Over 500 Al Shabaab members accept Somali government amnesty offer
A total of 545 members of the armed Islamist militant group Al Shabaab have accepted an amnesty offered by the Somali government after the death of former leader of the militia, Ahmed Abdi Godane.
Mogadishu: A total of 545 members of the armed Islamist militant group Al Shabaab have accepted an amnesty offered by the Somali government after the death of former leader of the militia, Ahmed Abdi Godane.
The number was reported Monday by the Barbaar Initiative, an international agency which support the reintegration of former fighters.
The increasing number of desertions from the militant ranks shows that the group is gradually being weakened by continuing military offensives and loss of income, the government claims.
The Somali ministry of youth and sports has called for support from the international community to promote the reintegration process and the training of terrorists who put down their weapons.
The government amnesty, which could be taken advantage of in 45 days after it was offered, aims to incite fighters from Al Shabaab, a group that in February 2012 joined the Al Qaeda terrorist network, to abandon the armed struggle.
The move was announced after the death of Godane, a co-founder and leader of the Al Shabaab group since 2008.
Godane was succeeded by Ahmed Omar and the government has offered a reward of $2-million for knowledge of his whereabouts.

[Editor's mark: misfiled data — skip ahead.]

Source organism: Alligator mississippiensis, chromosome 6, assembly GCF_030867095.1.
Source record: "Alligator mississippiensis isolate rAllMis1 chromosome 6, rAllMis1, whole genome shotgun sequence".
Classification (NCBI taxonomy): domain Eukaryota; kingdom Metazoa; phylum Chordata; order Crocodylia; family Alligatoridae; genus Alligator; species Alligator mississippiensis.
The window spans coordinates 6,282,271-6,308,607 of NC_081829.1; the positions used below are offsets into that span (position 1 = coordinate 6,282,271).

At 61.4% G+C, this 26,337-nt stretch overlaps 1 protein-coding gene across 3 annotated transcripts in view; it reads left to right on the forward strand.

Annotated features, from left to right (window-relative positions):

The head of Somalia's intelligence service, Abdirahman Tuuryare, said the government would protect any person who provided information.
He also said he believed Omar would be captured soon, due to the "large number" of members who have left the group after the death of their former leader.
Al Shabaab, struggling to establish a radical Islamic state in Somalia, was added in 2008 to the US government's list of terrorist organisations.
In September last year, it was blamed for killing 67 people in a four-day siege at a shopping mall in the Kenya's capital, Nairobi.
Somalia has been in a state of civil war and chaos since 1991 after the ouster of the regime of dictator Mohamed Siad Barre which left the country without an effective government and in the hands of Islamist militias, tribal warlords and gangs of armed criminals.